The type of AI system developed (e.g., the development of a large-scale language model, a 'computer vision' system, or a generative AI system for images, videos, or audio) it being specified that such AI system must be presented in a sufficiently clear manner, considering the technical complexities and rapid advancements in this field.
The technically feasible functionalities and capabilities, which require the controller to compile a list of functionalities that can be reasonably foreseen as of the development phase.
Example: the development of a speech recognition model able to identify a speaker, his/her language, age, gender etc.
4. Determine the legal status of AI system providers within the meaning of GDPR.
According the CNIL, an AI system provider may be a:
Controller if it initiates the development of the AI system and creates a database for training purposes from data it has selected himself and on his own behalf (e.g., for commercialisation purpose).
Joint controller if a database is created and supplied by multiple controllers for a collectively defined purpose.
Processor if it develops an AI system on behalf of a client, as part of a service that is provided to the client (in such case, the client determines the purposes and means of the processing).
5. Ensure the processing of personal data is lawful
The controller must determine a legal basis on which to rely when creating a database that enables to train an AI system.
The CNIL considers that the legal basis for training an algorithm will vary on a case-by-case basis depending on the context of the processing in question. The legal basis may be consent, legitimate interest, contractual necessity, or the performance of a task carried out in the public interest.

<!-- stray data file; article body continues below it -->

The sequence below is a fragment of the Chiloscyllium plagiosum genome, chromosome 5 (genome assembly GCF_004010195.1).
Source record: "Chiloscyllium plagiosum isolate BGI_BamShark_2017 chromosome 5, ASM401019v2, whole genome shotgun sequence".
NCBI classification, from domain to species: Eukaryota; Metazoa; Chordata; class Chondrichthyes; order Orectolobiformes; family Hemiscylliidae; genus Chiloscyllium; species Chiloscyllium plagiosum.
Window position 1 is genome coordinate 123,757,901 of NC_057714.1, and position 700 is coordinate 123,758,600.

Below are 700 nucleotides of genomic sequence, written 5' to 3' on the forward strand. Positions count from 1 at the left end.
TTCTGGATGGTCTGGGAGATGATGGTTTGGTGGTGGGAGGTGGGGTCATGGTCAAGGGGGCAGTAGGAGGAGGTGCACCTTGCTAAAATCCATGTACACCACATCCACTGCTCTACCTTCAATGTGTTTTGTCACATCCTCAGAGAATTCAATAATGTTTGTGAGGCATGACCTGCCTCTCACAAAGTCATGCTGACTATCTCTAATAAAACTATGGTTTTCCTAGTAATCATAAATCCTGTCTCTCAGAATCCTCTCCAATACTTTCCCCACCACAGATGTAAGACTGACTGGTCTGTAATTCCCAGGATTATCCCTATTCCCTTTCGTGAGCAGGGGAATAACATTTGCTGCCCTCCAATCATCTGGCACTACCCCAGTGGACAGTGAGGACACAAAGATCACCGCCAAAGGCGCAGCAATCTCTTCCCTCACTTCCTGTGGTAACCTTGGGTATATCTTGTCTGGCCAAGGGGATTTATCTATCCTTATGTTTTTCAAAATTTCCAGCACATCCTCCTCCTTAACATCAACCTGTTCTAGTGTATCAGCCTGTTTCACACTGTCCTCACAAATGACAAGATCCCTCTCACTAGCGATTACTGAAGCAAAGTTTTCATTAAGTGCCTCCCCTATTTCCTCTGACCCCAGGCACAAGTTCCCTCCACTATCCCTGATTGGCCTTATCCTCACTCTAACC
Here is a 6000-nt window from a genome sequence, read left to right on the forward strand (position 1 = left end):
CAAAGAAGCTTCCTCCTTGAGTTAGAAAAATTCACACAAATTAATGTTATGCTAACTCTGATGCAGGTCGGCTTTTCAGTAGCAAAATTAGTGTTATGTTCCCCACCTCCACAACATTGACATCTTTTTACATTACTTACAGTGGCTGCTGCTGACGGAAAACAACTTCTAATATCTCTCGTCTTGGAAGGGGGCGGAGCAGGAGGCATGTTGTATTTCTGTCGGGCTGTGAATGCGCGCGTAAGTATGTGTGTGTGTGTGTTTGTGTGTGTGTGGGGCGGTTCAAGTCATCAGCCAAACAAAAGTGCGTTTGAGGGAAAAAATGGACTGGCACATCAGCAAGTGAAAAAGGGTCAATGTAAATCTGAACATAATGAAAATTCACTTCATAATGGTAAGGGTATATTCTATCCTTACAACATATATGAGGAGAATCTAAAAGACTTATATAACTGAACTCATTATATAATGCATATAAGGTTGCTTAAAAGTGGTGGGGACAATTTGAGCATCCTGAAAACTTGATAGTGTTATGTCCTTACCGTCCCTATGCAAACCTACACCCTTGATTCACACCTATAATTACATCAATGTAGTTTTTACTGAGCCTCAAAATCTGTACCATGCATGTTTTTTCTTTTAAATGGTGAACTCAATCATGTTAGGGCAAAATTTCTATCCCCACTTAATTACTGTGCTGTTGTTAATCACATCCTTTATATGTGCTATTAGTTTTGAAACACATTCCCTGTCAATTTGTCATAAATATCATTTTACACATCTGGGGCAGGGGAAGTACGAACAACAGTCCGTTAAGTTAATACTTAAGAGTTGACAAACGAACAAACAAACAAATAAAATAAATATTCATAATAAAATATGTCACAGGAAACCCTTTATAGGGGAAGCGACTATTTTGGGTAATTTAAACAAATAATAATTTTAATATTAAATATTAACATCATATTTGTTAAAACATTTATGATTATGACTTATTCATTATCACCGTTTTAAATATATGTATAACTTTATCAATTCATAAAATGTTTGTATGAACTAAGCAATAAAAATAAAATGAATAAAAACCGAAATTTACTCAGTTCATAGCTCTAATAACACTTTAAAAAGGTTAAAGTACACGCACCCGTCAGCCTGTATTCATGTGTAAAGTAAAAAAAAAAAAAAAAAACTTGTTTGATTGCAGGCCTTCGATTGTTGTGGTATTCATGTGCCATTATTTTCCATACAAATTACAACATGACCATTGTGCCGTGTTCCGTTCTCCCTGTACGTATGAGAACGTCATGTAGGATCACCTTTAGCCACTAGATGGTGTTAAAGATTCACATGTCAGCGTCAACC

6. Conducting a Data Protection Impact Assessment (DPIA)
Creating a data base for AI system training can pose a high risk to the rights and freedoms of individuals. In this regard, AI system providers must:
Identify when a DPIA is necessary.
Define the scope of the DPIA.
Consider the risks associated with the AI system (e.g., discrimination, bias, misinformation etc.).
Implement measures to mitigate related risks.
7. Protecting personal data as of the conception of the AI system
Developers of AI system must integrate privacy-by-design into the conception of the AI system, namely:
the purpose of the system that is being developed;
the technical architecture of the system it aims to design, which will impact the characteristics of the database on which the machine learning is based;
the data sources involved, meaning that the selection of data must be strictly necessary;
the validation of such choices, which can take various forms, such as conducting a pilot study or seeking the input of an ethics committee.
8. Protecting personal data in the collection and management process
AI developers must implement, ab initio, principles related to the protection of personal data ("privacy by design") during the development phase of the data base used to train the AI system, namely:
comply with the data minimisation principle;
the identification of relevant data;
the implementation of adequate measures to mitigate risks (e.g., generalization and randomisation measures);
data follow-up and updates to prevent the mishandling of data;
determine a data period retention (in advance and monitored over time);
implement security measures (stream encryption, authentication methods to access the data etc.);
maintain documentation relating to the data used to train the AI system.